PEEK INSIDE THE HIDDEN, IRREPLACEABLE CONCEPT CAR COLLECTION OF JOE BORTZ
The man and mystery behind this one-of-a-kind collection and one-of-a-kind-cars.
June 26, 2018
Joe Bortz first saw General Motors’ Motorama “dream cars” as a boy in Chicago. This was back in the mid-’50s, when GM’s annual cavalcade of futuristic concepts was traversing the country, wowing consumers with fantasies of Jet Age design and technology. Only 11 years old, Bortz journeyed alone for hours, on a streetcar and a bus, to reach the International Amphitheatre.
The crowds at the exhibition were profound, but he pushed in, hoping to catch a glimpse of the outrageous vehicles from GM’s five brands: Chevrolet, Pontiac, Oldsmobile, Buick and Cadillac. “I just wanted to see the cars,” says Bortz, a retired 76-year-old biochemist and restauranteur. “The idea that I could ever touch one, the idea that I could ever sit in one, the idea that I could ever be driven in one, let alone the idea that I could ever own one, was like thinking, “Well, maybe if I play my cards right, in a year from now, I could be an astronaut.’ You know, it was just unthinkable”.
When an obsession is strong enough, the unthinkable can occur. Bortz now possesses what is likely the world’s most important collection of American concept cars. His curated cache of about a dozen brazen vehicles, mainly from the 1950s, represents, for him, the epitome of a golden era in automotive invention.
“My collection is a weave. No one thread is the most important in a weave,” he says as he walks us around the top-secret (hence the limited photography) Chicagoland garage housing his hoard, nearly every one painstakingly restored, fueled up and drivable. “There’s continuity to it. And there’s an exclusivity to that.”
This statement is even more poignant because none of these cars should exist. “The rule for concept cars, especially at General Motors, was that the designers knew that they were designing their best piece of work, unrestricted by government regulations,” Bortz says. “And they also knew that their best piece of work was going to be destroyed.”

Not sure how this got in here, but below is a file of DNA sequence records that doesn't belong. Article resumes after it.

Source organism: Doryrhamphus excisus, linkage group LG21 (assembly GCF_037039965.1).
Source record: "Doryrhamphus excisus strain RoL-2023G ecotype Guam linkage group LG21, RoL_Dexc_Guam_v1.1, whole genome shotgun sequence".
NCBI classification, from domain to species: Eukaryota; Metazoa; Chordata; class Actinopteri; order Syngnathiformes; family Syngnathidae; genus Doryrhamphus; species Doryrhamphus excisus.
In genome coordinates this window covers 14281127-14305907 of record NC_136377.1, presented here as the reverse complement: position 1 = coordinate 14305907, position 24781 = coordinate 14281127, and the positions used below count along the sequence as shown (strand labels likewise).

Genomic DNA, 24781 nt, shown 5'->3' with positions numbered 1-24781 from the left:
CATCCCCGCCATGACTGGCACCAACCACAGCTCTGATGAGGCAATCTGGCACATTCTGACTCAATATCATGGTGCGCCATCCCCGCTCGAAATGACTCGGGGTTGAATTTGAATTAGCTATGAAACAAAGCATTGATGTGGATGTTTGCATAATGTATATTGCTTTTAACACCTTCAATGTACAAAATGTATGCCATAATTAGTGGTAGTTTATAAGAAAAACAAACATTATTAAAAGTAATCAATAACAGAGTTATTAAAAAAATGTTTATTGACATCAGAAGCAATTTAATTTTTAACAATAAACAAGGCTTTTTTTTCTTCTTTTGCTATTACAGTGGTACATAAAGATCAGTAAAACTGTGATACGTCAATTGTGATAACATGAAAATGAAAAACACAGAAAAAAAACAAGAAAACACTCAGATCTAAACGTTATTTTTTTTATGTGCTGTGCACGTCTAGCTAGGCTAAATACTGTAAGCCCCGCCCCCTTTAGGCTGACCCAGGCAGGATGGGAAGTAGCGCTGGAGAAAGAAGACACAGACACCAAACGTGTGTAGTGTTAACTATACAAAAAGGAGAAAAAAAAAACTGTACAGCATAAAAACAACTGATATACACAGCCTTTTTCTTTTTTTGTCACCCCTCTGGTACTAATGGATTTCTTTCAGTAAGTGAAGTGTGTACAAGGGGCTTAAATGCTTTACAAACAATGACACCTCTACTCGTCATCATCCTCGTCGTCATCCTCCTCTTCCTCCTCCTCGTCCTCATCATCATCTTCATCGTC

After being displayed, all concepts were supposed to be sent to the crusher. But when termination time came, some designers or engineers asked to have the car secretly assigned to them. “The bosses would say, ‘OK, but put it somewhere, and I don’t want to hear about this car for 25 years,” Bortz says. “Well, when I started in the mid-’70s, these cars started appearing. And I started getting calls. ‘You’re the guy that collects concept cars?”
Each car in the collection has a unique acquisition story. The 1960 Pontiac X-400 is supercharged, quad-carbed convertible with power-retracting front seats and a rain-sensing top. Bortz’s first concept car, it was a referral from a friend of a friend. The purchase worked out because the seller was also in the restaurant business, “We bonded over that,” Bortz says.
The 1953 Pontiac Parisienne Town Car is a bizarre, formal, chauffeur-driven two-door with an open driver’s compartment. Bortz bought it sight unseen from a paranoiac in New York who wouldn’t let Bortz visit his home or garage—or even reveal the car’s location. “So, I bought this car at LaGuardia Airport,” Bortz says in his matter-of-fact way. “I flew in, sat down with the guy for a half-hour. He brought the title,
I brought a cashier’s check. He told the shipper where his garage was. I never knew.”
A quartet of top Motorama cars—a jet fighter-like 1955 LaSalle II Roadster, a quasi-French 1955 LaSalle II Sedan, a restrained and suicide-doored 1955 Chevrolet Biscayne sedan and an outrageously overwrought 1956 Cadillac Eldorado Brougham Town Car (no longer in Bortz’s collection)—was discovered by Bortz’s son in a Detroit-area junkyard in the late ’80s. The cars were alleged to have been destroyed there in 1958, but rumors persisted. “They wouldn’t let anyone in. Guys had flown over with helicopters trying to see if they could see the cars,” Bortz says.